I wonder about Paul Keating, a prime minister I never really met – if anyone could have done something, surely Keating could’ve, I think.
We’re celebrating the twentieth anniversary of the Land Rights Act at the Old Parliament House. There is a new prime minister, John Howard, who has just been elected and he is looking to deliver something to the new Australian people. I am sitting at breakfast and I hear a radio tell me that the prime minister has taken millions of dollars of funding for housing and community programs. He is sending auditors and investigators to check us all out.
Later I sit at a long table, talking about ‘reconciliation’. Treaty has become reconciliation. There is all this talk about nothing. It is not connected to the real goings-on. Eventually I can’t stand it any longer. I get up and leave the talkers to their talking and go back to Arnhem Land. Later, I send in my letter of resignation.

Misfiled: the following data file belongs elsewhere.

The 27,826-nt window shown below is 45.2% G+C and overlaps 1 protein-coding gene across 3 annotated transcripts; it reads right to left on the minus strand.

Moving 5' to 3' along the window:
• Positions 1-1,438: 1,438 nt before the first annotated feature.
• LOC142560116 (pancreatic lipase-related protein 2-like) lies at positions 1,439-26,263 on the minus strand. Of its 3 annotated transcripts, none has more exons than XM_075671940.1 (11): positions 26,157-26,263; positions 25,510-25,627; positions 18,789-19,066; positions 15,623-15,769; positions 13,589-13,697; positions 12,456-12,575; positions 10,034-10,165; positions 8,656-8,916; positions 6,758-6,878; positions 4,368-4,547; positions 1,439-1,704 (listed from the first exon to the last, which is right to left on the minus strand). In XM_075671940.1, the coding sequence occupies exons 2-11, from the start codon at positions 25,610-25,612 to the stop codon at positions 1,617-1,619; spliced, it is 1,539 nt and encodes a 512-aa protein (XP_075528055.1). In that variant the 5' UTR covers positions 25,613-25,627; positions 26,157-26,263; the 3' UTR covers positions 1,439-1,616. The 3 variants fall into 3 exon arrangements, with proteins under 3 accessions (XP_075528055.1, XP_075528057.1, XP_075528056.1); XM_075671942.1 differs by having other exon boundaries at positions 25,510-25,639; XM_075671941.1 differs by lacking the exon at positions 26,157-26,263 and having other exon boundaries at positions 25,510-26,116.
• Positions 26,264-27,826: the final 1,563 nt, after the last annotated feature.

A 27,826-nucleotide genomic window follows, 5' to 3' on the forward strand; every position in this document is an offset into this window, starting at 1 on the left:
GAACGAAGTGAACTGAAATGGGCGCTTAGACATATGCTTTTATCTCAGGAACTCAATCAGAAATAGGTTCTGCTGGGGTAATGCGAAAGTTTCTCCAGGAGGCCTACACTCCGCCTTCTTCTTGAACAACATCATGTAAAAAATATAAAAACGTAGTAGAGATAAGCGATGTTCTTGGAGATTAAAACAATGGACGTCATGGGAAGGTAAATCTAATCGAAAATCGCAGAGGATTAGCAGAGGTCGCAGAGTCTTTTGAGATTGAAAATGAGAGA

I am seeing now that too much of the past is for nothing. I have walked the corridors of power; I have negotiated and cajoled and praised and begged prime ministers and ministers, travelled the world and been feted; I have opened the doors to men of power and prestige; I have had a place at the table of the best and the brightest in the Australian nation – and at times success has seemed so close, yet it always slips away. And behind me, in the world of my father, the Yolngu world is always under threat, being swallowed up by whitefellas.